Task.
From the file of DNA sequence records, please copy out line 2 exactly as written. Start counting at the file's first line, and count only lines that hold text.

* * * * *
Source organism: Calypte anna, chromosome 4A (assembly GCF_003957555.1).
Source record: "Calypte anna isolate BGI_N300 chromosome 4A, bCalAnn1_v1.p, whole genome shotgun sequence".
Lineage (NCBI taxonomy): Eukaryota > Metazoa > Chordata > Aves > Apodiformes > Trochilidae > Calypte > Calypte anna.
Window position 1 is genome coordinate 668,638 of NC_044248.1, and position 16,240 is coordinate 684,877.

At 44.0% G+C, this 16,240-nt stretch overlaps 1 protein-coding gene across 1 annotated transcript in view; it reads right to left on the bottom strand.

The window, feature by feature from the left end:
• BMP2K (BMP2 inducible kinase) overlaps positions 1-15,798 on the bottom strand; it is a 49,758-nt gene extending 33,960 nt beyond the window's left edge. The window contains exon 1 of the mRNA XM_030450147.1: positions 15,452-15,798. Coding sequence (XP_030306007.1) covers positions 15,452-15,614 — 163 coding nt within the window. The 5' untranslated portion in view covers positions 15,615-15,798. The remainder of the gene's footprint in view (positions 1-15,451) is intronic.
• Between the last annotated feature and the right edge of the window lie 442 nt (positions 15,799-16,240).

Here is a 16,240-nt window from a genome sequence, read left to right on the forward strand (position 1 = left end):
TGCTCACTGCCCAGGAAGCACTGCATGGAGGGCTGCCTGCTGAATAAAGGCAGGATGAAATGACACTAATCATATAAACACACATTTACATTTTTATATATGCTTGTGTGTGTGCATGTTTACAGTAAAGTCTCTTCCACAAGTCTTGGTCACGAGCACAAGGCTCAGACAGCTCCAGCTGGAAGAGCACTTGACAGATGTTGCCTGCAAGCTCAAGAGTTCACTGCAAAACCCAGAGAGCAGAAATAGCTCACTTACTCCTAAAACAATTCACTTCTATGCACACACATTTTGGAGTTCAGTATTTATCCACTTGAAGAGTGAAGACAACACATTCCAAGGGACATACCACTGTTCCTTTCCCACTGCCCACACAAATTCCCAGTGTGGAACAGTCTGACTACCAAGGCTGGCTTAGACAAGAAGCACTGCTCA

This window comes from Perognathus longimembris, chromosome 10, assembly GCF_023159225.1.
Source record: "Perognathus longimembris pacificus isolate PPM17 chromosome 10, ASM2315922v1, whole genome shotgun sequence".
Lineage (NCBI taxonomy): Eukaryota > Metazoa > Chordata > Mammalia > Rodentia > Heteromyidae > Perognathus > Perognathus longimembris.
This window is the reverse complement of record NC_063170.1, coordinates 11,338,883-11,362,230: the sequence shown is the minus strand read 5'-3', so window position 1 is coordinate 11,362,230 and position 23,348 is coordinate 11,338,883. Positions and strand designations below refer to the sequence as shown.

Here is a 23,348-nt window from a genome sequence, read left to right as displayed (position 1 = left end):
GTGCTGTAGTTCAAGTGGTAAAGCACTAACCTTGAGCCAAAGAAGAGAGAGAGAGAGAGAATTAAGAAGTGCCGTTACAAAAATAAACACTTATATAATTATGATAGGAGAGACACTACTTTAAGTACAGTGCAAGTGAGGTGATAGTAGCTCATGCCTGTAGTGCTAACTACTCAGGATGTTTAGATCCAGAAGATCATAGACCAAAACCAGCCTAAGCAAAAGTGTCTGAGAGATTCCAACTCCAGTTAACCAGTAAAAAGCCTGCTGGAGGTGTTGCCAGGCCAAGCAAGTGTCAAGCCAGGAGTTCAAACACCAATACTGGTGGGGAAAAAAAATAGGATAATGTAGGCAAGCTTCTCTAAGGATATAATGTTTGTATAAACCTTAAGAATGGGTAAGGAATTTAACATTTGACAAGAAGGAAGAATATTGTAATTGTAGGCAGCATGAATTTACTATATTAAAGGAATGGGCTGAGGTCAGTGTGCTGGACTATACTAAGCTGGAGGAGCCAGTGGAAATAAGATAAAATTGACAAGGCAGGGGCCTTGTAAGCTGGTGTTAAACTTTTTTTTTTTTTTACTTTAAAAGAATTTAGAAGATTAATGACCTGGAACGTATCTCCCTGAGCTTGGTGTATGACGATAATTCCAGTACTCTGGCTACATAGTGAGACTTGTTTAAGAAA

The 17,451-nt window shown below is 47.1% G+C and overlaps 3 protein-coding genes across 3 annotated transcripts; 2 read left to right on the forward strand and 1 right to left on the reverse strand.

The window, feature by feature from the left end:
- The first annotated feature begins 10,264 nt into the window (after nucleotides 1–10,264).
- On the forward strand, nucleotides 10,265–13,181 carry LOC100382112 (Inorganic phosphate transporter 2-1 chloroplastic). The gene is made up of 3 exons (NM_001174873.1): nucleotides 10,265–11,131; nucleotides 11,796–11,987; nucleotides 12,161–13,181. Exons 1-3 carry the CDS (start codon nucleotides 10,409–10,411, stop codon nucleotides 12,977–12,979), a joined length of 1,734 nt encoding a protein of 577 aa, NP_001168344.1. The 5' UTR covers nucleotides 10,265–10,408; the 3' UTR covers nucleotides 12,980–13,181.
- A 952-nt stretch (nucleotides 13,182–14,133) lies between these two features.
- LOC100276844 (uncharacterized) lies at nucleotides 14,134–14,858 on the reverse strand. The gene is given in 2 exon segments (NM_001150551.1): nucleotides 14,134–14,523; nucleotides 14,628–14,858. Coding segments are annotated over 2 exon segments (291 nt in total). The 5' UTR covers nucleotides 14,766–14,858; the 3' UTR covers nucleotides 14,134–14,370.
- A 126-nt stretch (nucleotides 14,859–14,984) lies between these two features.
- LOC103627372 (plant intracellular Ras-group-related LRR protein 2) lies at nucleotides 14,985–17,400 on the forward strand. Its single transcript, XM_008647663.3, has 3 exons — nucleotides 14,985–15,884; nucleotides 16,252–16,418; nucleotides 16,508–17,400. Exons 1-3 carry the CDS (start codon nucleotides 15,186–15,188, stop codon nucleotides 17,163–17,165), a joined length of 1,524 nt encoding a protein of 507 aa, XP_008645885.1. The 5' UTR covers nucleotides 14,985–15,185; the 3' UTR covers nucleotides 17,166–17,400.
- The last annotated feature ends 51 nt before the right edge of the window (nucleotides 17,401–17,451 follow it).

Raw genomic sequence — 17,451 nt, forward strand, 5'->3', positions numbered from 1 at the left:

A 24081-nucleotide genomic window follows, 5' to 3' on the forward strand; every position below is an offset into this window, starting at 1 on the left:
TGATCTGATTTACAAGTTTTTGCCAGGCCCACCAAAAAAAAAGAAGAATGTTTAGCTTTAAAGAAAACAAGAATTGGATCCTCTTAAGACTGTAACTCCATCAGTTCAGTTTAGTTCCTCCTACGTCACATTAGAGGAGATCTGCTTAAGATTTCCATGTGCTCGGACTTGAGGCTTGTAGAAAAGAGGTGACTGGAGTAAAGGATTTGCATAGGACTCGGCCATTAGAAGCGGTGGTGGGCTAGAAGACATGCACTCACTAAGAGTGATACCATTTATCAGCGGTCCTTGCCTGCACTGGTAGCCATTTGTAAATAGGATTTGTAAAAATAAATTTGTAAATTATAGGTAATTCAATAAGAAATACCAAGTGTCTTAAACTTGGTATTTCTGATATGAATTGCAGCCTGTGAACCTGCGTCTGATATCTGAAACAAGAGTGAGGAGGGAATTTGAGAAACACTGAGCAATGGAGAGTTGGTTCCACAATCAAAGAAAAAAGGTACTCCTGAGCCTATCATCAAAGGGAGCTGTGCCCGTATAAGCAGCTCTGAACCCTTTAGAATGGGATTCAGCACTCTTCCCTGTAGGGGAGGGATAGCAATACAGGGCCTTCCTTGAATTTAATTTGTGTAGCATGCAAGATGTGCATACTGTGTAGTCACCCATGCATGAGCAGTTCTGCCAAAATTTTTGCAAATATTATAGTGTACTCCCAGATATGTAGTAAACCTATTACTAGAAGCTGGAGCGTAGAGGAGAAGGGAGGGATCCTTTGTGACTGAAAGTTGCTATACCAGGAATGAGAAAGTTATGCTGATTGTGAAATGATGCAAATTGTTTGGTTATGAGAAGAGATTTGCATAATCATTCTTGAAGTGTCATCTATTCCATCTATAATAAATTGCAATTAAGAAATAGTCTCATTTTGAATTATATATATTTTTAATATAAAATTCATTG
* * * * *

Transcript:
Source record: "Calypte anna isolate BGI_N300 chromosome 4A, bCalAnn1_v1.p, whole genome shotgun sequence".